A newly described species from Madagascar suggests that dinosaurs and pterosaurs (extinct flying reptiles) had extremely small ancestors — just 10 centimetres tall. It was named Kongonaphon kely which roughly translates from the Malagasy language as ‘tiny bug slayer’ — a reference to its insect diet.
The fossils were discovered in 1998 as part of an expedition by an American–Malagasy crew. The site that produced Kongonaphon had already yielded a number of other fossils, so the expedition crew was exploring it carefully, and in doing so were able to find even very small bones. It may seem like a long time between discovery and publication (22 years), but it is fairly typical for paleontology.
In the case of this animal, detailed comparisons had to be made with all of its relatives, so that it would be certain that it is a new species and not just another specimen of a previously-known type. During the time Kongonaphon was alive (around 237 million years ago), Madagascar was directly attached to India as part of the supercontinent Gondwana. Triassic vertebrate fossils of similar age have been found in a band of rocks extending across Madhya Pradesh, Chhattisgarh and Odisha, but thus far nothing like Kongonaphon has been found there yet.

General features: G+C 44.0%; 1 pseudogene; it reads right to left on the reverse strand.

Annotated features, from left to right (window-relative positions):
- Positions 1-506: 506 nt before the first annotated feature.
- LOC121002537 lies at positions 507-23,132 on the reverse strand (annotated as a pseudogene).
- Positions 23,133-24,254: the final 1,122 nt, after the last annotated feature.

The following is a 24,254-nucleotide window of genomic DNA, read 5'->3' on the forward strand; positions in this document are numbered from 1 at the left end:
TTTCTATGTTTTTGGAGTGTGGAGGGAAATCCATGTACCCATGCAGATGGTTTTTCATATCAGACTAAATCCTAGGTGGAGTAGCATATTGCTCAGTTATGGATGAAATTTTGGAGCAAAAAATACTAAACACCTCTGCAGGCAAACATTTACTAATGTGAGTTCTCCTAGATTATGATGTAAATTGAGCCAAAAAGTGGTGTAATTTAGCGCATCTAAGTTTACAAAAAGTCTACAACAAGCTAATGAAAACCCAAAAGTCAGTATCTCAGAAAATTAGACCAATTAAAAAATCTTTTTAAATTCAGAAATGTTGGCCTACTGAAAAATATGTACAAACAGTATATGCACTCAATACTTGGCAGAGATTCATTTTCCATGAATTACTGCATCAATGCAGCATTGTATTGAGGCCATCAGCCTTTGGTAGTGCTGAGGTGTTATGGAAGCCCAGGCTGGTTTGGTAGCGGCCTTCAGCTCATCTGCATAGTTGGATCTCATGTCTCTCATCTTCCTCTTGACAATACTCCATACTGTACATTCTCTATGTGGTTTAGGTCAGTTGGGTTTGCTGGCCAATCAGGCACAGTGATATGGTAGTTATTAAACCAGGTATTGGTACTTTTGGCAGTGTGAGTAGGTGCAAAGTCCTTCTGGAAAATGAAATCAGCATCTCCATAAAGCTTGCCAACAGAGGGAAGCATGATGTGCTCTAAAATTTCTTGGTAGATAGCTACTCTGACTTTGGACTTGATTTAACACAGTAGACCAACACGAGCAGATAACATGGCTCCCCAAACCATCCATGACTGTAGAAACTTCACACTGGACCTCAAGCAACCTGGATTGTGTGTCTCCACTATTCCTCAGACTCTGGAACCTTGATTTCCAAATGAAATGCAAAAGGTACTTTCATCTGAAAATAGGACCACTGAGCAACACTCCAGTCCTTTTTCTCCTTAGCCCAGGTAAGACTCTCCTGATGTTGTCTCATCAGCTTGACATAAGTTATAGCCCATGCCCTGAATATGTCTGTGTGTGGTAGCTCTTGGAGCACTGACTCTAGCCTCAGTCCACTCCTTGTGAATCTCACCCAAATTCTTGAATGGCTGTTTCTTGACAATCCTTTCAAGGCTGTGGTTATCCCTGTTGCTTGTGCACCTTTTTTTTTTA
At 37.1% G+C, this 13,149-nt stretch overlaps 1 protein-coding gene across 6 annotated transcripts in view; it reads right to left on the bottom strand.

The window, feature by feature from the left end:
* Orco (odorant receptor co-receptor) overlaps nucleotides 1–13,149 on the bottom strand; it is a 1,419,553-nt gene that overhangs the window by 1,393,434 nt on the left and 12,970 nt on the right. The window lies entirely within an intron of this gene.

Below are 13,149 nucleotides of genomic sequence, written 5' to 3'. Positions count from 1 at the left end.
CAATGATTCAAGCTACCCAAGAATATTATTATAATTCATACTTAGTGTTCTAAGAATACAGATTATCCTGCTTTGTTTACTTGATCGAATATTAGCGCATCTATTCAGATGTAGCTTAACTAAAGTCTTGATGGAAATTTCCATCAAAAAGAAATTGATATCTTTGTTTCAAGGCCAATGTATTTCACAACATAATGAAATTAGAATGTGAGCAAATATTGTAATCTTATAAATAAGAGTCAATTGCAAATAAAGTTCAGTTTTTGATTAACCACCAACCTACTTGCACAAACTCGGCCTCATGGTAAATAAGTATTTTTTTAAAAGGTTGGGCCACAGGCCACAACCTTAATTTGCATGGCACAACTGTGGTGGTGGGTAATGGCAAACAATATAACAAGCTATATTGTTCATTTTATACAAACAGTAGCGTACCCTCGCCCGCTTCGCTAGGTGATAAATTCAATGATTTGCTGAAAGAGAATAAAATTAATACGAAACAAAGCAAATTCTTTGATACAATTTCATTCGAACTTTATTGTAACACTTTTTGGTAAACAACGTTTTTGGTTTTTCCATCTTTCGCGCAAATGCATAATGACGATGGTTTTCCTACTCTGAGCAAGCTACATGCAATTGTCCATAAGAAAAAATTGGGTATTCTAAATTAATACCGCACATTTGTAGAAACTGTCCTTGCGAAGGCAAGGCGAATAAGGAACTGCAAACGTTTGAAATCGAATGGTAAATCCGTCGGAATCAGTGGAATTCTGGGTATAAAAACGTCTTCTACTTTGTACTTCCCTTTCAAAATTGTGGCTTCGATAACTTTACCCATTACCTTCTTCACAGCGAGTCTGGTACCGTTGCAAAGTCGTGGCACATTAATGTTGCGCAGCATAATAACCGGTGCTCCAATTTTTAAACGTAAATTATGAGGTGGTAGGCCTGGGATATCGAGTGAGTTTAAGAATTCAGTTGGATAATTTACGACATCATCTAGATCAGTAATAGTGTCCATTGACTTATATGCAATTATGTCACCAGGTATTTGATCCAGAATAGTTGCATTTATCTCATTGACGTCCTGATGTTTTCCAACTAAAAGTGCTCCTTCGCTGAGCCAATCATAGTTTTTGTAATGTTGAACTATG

Standing about 4 inches tall, Kongonaphon kely could be one of the last common ancestors of all dinosaurs and pterosaurs, an extinct flying reptile, and explain some of their physical characteristics and traits. There’s a general perception of dinosaurs as being giants. But this new animal is very close to the divergence of dinosaurs and pterosaurs, and it’s shockingly small.
Such a tiny ancestral body size may help explain the origins of flight in pterosaurs. All flying animals seem to have evolved from very small ancestors. A smaller, lighter body is more conducive to aerial locomotion such as gliding, which seems to be an important intermediary step in the origin of flight. Extensive studies on the origins of birds have shown there was also a miniaturisation event there, with the gigantic theropod dinosaurs becoming progressively smaller in size and the first birds (such as Archaeopteryx) being only around the size of a pigeon or a myna.
Analysis of body size throughout the history of dinosaurs and relatives shows that ancestrally medium-sized animals evolved into very small animals, such as Kongonaphon, which would have been around 10 cm tall and about 30 cm long. This then evolved into dinosaurs and pterosaurs which could reach enormous sizes. The scientists also discovered characteristics about the Kongonaphon kely, including wear on the teeth that suggests it ate insects and fuzzy skin that retained heat. Both adaptations may have helped the tiny animal fill a unique niche.